Some scholars expressly claim that the influence of social movements on law is a one-way street. Gerald Rosenberg's Hollow Hope is the leading example here. Although Rosenberg does not say much about the influence of social movements on law, he argues that courts do not bring about social change (at least absent help from the political branches). When Rosenberg spoke at Cornell earlier this year, he was gracious in acknowledging that SSM may yet prove to be a counter-example to his thesis, which is ultimately empirical. In any event, my goal here is not to argue with his thesis but simply to note that much writing about social change and law seems to take Rosenberg's view or its opposite as a tacit starting point. The question on which this branch of scholarship focuses is how (or whether) changes in law affect society, not how (or whether) changes in society affect law.

Yet, unless one is entirely persuaded by Rosenberg's thesis, one will recognize that the interaction between, on the one hand, courts and other legal actors, and, on the other hand, social movements, is dynamic. Social movements influence law and law influences social movements. Indeed, often law, or more precisely, a strategy for changing the law, is part of the social movement itself. Some of the best work by non-lawyers on legal campaigns shows how lawsuits, referenda, and lobbying can be part of a strategy of mobilization that builds a movement even when it fails in its immediate goal of attaining legal change.

To my mind, inter-disciplinary work by lawyers in combination with social scientists can make an important contribution by providing a more fine-grained picture of how this dynamic operates. My own modest contribution with respect to SSM--my 2014 study with Sid Tarrow--makes two points regarding the dynamic: First, in some circumstances (including the case of SSM), a counter-movement to a movement to change the status quo may actually place the movement's issue on the public policy agenda, thus leading the movement to champion a cause it might otherwise have neglected, at least for a time. And second, any truly fine-grained account of the relation between social movements and legal change must treat social movements themselves as consisting of movement organizations as well as grass-roots actors. Organization leaders who may be reluctant to seek a certain kind of legal change because of their evaluation of their limited likelihood of success will sometimes be pressured to act in a way that they regard as premature or rash.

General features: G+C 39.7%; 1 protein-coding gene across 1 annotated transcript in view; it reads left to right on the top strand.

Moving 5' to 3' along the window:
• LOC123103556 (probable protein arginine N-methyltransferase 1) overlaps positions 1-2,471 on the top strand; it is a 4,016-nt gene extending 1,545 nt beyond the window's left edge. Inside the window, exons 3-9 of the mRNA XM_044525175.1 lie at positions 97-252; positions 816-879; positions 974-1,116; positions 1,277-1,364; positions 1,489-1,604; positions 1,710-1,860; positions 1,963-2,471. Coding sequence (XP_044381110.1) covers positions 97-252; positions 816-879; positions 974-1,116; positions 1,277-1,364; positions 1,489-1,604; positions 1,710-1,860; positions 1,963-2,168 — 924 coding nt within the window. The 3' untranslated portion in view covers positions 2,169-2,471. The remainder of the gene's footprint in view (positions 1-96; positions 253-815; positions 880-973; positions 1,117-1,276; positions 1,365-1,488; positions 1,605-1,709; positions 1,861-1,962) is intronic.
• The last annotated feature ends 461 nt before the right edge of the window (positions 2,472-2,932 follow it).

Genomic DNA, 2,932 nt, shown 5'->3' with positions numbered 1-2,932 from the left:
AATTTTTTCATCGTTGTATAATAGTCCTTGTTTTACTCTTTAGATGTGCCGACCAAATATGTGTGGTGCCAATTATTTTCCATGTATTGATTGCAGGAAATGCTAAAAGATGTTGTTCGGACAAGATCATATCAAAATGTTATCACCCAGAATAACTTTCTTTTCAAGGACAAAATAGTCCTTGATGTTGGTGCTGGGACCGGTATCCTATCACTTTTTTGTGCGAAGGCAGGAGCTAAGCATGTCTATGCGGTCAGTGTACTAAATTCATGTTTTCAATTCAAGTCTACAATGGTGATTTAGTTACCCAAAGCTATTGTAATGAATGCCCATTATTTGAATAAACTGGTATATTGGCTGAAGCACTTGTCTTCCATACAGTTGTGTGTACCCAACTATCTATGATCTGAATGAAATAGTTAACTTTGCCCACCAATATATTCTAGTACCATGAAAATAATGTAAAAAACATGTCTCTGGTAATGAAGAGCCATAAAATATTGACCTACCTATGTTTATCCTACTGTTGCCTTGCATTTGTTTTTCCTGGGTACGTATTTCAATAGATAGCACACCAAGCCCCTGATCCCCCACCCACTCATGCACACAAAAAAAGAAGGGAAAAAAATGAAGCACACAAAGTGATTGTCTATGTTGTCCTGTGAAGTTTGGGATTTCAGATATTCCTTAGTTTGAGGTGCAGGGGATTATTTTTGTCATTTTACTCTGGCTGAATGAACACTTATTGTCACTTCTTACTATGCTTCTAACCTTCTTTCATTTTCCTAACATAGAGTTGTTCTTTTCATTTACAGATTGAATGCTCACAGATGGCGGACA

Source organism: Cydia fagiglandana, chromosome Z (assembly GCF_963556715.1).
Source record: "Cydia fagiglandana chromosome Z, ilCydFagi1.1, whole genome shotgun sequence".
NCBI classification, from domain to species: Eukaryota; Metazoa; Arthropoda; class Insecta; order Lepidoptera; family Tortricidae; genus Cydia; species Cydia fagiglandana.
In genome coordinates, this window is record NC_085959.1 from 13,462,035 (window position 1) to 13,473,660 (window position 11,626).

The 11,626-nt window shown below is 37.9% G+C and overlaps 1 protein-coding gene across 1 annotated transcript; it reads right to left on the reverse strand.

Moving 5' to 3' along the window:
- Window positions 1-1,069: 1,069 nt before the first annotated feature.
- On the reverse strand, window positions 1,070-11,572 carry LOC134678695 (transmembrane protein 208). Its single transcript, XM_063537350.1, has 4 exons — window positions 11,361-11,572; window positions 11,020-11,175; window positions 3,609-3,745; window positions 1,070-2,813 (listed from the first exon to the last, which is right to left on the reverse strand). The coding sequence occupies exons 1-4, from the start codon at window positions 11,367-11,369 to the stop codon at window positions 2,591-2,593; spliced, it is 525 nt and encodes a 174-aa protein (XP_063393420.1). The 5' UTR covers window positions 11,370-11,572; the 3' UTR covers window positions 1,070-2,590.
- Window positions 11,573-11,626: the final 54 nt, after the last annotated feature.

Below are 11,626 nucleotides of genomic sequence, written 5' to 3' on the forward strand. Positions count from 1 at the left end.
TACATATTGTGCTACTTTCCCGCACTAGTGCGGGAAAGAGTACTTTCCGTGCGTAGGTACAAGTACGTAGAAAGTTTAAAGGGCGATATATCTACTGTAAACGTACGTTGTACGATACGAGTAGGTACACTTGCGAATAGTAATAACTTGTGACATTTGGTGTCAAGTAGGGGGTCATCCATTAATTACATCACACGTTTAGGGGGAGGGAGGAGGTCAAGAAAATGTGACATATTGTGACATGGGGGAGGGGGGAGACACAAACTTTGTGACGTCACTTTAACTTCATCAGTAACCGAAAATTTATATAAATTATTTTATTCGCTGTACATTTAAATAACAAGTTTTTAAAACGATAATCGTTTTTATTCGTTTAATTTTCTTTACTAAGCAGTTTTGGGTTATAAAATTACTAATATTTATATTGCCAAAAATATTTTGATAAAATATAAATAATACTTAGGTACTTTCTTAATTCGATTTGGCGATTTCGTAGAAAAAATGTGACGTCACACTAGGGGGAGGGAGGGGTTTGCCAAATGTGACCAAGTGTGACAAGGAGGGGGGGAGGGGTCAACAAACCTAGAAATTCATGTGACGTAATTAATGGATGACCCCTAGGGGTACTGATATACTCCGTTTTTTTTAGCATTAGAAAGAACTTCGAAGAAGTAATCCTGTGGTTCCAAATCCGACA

Thus, socially conservative organizations first used the prospect of SSM as a wedge issue. Nearly all mainstream politicians took the bait and there matters stood for roughly the decade between the backlash against Baehr v. Lewin (the Hawaii case) and the recognition of a state constitutional right to SSM by the Massachusetts Supreme Judicial Court in Goodridge v. Dep't of Pub. Health in 2003. Meanwhile, at first the LBGTQ rights organizations responded timidly, fearful that aggressive advocacy for a right to SSM would spark a backlash. However, pressure from the grass roots--i.e., same-sex couples who wanted to marry--and the decentralized nature of litigation in the U.S., which enabled people to file lawsuits without the backing of the major organizations, eventually led the LGBTQ rights organizations to embrace and fight for SSM. Meanwhile, we haven't studied the extent to whcih opposition to SSM from the right was driven by grass-roots opposition or whether this was an organization-driven effort to mobilize social conservatives. As I shall be in a room full of people who study such matters, I'll ask whether anyone knows the answer. If no one does, I'll suggest that this would be a fruitful line of inquiry.